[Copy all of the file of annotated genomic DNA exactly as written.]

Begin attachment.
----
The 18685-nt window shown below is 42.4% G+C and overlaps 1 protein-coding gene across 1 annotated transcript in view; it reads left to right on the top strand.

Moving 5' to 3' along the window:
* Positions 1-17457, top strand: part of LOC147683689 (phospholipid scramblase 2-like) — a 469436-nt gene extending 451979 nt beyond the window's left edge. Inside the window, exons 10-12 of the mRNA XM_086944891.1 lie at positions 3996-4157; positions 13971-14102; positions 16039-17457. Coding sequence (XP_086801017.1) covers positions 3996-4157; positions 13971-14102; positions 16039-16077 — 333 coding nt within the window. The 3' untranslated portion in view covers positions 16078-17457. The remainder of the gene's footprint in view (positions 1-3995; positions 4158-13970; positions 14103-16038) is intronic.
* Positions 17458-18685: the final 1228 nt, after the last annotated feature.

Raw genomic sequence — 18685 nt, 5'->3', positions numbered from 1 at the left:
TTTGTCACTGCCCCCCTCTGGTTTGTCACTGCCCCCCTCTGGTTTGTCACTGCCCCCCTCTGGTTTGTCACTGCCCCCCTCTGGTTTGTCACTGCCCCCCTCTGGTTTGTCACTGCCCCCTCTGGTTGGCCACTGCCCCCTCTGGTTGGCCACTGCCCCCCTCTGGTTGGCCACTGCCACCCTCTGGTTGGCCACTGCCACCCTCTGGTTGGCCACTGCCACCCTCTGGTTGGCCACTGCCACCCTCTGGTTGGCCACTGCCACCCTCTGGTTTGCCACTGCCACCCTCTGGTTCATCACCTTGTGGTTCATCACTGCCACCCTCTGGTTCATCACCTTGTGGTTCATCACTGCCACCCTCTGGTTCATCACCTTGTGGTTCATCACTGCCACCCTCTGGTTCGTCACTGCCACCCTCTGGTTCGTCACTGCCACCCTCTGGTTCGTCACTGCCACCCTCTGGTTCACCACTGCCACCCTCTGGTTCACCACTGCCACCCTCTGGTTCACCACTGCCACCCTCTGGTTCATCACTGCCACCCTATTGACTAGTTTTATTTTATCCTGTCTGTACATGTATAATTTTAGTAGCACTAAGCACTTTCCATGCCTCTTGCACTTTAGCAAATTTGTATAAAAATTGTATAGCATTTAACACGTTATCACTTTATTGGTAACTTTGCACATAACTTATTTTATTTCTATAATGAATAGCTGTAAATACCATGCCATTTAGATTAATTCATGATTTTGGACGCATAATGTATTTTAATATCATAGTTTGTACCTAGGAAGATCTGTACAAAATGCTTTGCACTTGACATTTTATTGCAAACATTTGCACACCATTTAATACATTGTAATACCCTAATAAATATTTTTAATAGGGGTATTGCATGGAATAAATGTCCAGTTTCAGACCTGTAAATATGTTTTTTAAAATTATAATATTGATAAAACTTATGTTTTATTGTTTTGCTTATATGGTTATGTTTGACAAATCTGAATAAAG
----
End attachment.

The 18685-nt window shown below is 42.4% G+C and overlaps 1 protein-coding gene across 1 annotated transcript in view; it reads left to right on the top strand.

Moving 5' to 3' along the window:
* Positions 1-17457, top strand: part of LOC147683689 (phospholipid scramblase 2-like) — a 469436-nt gene extending 451979 nt beyond the window's left edge. Inside the window, exons 10-12 of the mRNA XM_086944891.1 lie at positions 3996-4157; positions 13971-14102; positions 16039-17457. Coding sequence (XP_086801017.1) covers positions 3996-4157; positions 13971-14102; positions 16039-16077 — 333 coding nt within the window. The 3' untranslated portion in view covers positions 16078-17457. The remainder of the gene's footprint in view (positions 1-3995; positions 4158-13970; positions 14103-16038) is intronic.
* Positions 17458-18685: the final 1228 nt, after the last annotated feature.

Raw genomic sequence — 18685 nt, 5'->3', positions numbered from 1 at the left:
TTTGTCACTGCCCCCCTCTGGTTTGTCACTGCCCCCCTCTGGTTTGTCACTGCCCCCCTCTGGTTTGTCACTGCCCCCCTCTGGTTTGTCACTGCCCCCCTCTGGTTTGTCACTGCCCCCTCTGGTTGGCCACTGCCCCCTCTGGTTGGCCACTGCCCCCCTCTGGTTGGCCACTGCCACCCTCTGGTTGGCCACTGCCACCCTCTGGTTGGCCACTGCCACCCTCTGGTTGGCCACTGCCACCCTCTGGTTGGCCACTGCCACCCTCTGGTTTGCCACTGCCACCCTCTGGTTCATCACCTTGTGGTTCATCACTGCCACCCTCTGGTTCATCACCTTGTGGTTCATCACTGCCACCCTCTGGTTCATCACCTTGTGGTTCATCACTGCCACCCTCTGGTTCGTCACTGCCACCCTCTGGTTCGTCACTGCCACCCTCTGGTTCGTCACTGCCACCCTCTGGTTCACCACTGCCACCCTCTGGTTCACCACTGCCACCCTCTGGTTCACCACTGCCACCCTCTGGTTCATCACTGCCACCCTATTGACTAGTTTTATTTTATCCTGTCTGTACATGTATAATTTTAGTAGCACTAAGCACTTTCCATGCCTCTTGCACTTTAGCAAATTTGTATAAAAATTGTATAGCATTTAACACGTTATCACTTTATTGGTAACTTTGCACATAACTTATTTTATTTCTATAATGAATAGCTGTAAATACCATGCCATTTAGATTAATTCATGATTTTGGACGCATAATGTATTTTAATATCATAGTTTGTACCTAGGAAGATCTGTACAAAATGCTTTGCACTTGACATTTTATTGCAAACATTTGCACACCATTTAATACATTGTAATACCCTAATAAATATTTTTAATAGGGGTATTGCATGGAATAAATGTCCAGTTTCAGACCTGTAAATATGTTTTTTAAAATTATAATATTGATAAAACTTATGTTTTATTGTTTTGCTTATATGGTTATGTTTGACAAATCTGAATAAAG